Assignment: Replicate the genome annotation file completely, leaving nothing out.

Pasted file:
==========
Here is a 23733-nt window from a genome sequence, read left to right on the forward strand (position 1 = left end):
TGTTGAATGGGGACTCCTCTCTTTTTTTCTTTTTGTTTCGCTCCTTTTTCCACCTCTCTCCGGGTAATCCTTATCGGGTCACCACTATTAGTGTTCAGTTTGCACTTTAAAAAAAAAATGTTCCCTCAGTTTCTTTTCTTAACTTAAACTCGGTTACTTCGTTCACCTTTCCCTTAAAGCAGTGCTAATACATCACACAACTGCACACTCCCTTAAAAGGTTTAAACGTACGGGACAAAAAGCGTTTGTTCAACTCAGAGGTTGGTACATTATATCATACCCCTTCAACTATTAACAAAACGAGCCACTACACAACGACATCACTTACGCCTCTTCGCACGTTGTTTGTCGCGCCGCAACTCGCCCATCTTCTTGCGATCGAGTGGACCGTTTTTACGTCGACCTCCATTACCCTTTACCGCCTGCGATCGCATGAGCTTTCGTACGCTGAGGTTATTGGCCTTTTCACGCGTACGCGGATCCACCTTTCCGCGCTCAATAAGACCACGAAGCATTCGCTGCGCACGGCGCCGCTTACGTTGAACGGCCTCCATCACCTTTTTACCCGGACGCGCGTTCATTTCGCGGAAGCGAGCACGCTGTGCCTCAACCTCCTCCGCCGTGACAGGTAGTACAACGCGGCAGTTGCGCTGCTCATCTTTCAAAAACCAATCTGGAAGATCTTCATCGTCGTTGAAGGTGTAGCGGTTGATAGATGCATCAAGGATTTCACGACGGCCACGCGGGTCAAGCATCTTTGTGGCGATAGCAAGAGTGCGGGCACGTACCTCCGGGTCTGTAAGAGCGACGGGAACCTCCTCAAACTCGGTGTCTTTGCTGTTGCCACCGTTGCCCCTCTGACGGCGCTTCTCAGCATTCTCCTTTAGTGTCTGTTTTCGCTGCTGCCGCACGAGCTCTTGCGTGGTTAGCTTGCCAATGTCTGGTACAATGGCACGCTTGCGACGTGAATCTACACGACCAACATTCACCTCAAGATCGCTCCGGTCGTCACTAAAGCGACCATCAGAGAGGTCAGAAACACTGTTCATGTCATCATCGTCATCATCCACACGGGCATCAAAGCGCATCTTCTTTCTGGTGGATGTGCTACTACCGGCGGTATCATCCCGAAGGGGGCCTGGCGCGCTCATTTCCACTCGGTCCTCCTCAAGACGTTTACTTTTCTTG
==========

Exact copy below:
Here is a 23733-nt window from a genome sequence, read left to right on the forward strand (position 1 = left end):
TGTTGAATGGGGACTCCTCTCTTTTTTTCTTTTTGTTTCGCTCCTTTTTCCACCTCTCTCCGGGTAATCCTTATCGGGTCACCACTATTAGTGTTCAGTTTGCACTTTAAAAAAAAAATGTTCCCTCAGTTTCTTTTCTTAACTTAAACTCGGTTACTTCGTTCACCTTTCCCTTAAAGCAGTGCTAATACATCACACAACTGCACACTCCCTTAAAAGGTTTAAACGTACGGGACAAAAAGCGTTTGTTCAACTCAGAGGTTGGTACATTATATCATACCCCTTCAACTATTAACAAAACGAGCCACTACACAACGACATCACTTACGCCTCTTCGCACGTTGTTTGTCGCGCCGCAACTCGCCCATCTTCTTGCGATCGAGTGGACCGTTTTTACGTCGACCTCCATTACCCTTTACCGCCTGCGATCGCATGAGCTTTCGTACGCTGAGGTTATTGGCCTTTTCACGCGTACGCGGATCCACCTTTCCGCGCTCAATAAGACCACGAAGCATTCGCTGCGCACGGCGCCGCTTACGTTGAACGGCCTCCATCACCTTTTTACCCGGACGCGCGTTCATTTCGCGGAAGCGAGCACGCTGTGCCTCAACCTCCTCCGCCGTGACAGGTAGTACAACGCGGCAGTTGCGCTGCTCATCTTTCAAAAACCAATCTGGAAGATCTTCATCGTCGTTGAAGGTGTAGCGGTTGATAGATGCATCAAGGATTTCACGACGGCCACGCGGGTCAAGCATCTTTGTGGCGATAGCAAGAGTGCGGGCACGTACCTCCGGGTCTGTAAGAGCGACGGGAACCTCCTCAAACTCGGTGTCTTTGCTGTTGCCACCGTTGCCCCTCTGACGGCGCTTCTCAGCATTCTCCTTTAGTGTCTGTTTTCGCTGCTGCCGCACGAGCTCTTGCGTGGTTAGCTTGCCAATGTCTGGTACAATGGCACGCTTGCGACGTGAATCTACACGACCAACATTCACCTCAAGATCGCTCCGGTCGTCACTAAAGCGACCATCAGAGAGGTCAGAAACACTGTTCATGTCATCATCGTCATCATCCACACGGGCATCAAAGCGCATCTTCTTTCTGGTGGATGTGCTACTACCGGCGGTATCATCCCGAAGGGGGCCTGGCGCGCTCATTTCCACTCGGTCCTCCTCAAGACGTTTACTTTTCTTG